• If you are served with an Order of Protection (OP) in Illinois, you should get an attorney, act fast and show up at court appearances. Under Illinois law, an OP is available only between parties who have a family or household relationship, i.e. marriage, dating, blood relation, roommates. The order may be part of a criminal case or civil proceeding.

    Types of OP

    An emergency OP (EOP) good for 21 days. A plenary OP (POP) good for up to two years.

    EOP Hearing

    At an EOP hearing, the fearful party (petitioner) may appear alone before a judge and present facts demonstrating need for protection. This hearing may be held without the presence or knowledge of the respondent if the petitioner can show she would be in additional danger if the respondent knew.

    Action Needed

    If an EOP is entered against you, a sheriff will serve you with a copy, plus notice of a hearing to be held within 21 days. If you act fast, an attorney may be able to file an emergency motion to vacate the EOP within 48 hours. At that hearing, you present your side and, if the judge agrees with you, the OP process stops there.

    Next Step

    If you miss that 48-hour window, be sure to show up for the full (plenary) hearing. At that time, you have three options: Agree to the OP and admit the allegations, agree to the OP without admitting the allegations, or contest everything and have a hearing.

    Plenary Hearing

    At this hearing, you will be able to present evidence, call witnesses and cross examine witnesses for the other side. However, if the OP came out of a criminal case, do not testify yourself. Your testimony can be used against you at the criminal hearing.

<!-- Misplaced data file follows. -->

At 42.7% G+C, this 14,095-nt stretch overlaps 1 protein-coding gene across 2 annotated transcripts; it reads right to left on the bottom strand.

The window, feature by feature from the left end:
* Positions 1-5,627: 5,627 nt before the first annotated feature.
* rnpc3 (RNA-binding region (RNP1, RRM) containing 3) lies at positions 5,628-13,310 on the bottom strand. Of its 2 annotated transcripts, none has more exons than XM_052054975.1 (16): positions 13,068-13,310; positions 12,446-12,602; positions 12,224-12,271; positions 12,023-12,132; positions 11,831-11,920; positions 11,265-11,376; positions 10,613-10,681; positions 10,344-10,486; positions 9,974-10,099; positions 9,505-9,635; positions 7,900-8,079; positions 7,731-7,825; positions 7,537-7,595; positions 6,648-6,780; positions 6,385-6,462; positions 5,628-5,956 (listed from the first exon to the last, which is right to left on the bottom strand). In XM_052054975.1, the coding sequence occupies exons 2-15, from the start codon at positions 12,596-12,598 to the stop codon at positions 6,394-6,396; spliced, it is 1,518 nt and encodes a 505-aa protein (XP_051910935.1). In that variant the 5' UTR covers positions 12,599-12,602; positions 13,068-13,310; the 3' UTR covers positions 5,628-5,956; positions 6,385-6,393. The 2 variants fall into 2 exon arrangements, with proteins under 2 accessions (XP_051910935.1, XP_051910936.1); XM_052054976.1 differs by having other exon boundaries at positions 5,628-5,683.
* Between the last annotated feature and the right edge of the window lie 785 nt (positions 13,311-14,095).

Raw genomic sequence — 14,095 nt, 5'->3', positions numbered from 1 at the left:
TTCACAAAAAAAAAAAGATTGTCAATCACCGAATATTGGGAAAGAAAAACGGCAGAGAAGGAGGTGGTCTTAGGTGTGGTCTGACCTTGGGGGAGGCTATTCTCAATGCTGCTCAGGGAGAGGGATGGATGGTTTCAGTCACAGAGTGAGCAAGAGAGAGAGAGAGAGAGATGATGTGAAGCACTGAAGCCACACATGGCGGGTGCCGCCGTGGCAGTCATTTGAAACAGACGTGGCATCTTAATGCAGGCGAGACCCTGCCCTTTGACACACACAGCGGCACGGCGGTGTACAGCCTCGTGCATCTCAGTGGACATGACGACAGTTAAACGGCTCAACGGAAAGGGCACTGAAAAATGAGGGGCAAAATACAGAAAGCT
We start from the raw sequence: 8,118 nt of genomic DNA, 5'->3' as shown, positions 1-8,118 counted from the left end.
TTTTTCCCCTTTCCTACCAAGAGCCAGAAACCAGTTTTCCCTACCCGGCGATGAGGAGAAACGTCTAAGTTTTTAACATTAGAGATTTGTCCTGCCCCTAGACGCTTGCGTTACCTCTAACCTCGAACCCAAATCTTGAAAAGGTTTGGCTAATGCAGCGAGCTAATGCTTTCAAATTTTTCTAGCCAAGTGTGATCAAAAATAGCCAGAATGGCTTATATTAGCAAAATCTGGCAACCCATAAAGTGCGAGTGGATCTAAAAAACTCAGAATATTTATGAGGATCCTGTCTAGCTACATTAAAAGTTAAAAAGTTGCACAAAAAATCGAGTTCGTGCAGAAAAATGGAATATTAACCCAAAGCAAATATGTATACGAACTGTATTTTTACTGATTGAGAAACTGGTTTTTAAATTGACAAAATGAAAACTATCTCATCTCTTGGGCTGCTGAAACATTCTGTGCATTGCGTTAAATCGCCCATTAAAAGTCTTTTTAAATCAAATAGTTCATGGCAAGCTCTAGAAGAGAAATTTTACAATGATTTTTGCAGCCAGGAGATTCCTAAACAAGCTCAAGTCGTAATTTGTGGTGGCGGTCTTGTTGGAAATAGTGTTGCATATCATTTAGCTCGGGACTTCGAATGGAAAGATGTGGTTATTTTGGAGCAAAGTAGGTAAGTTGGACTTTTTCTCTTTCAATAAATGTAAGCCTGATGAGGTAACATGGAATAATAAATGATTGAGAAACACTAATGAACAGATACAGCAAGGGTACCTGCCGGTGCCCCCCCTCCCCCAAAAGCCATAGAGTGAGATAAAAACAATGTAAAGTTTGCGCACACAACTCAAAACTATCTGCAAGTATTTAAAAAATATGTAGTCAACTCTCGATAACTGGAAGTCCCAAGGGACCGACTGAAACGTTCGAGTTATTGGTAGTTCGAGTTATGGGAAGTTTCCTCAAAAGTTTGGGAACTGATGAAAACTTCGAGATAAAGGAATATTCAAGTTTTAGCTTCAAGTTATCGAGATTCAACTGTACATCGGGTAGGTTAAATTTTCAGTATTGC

Another Course

    If you are likely to lose at the OP hearing, the second option--you agree to the OP but not the allegations--may be the best course. It is also a good choice if you simply do not care if the petitioner gets the OP.

    Effects of OP

    An OP on your record can have long-term effects. You may be unable to occupy your residence and could lose your job. You likely will not to be able to possess a gun for two years. If you are involved in a traffic stop and the police "run you," that OP will be the first thing they see on your record. They may be less cordial because that OP says to them that you are a bad guy.

    Last Word

    Lastly, if the person with the OP calls and invites you over to talk about things, don't go. You will be violating the order, even if he called you. If there is a change of heart, her lawyer should call your lawyer.


    725 ILCS 5/111-8-criminal

    750 ILCS 60/101 et al -civil

    Illinois State's Attorney

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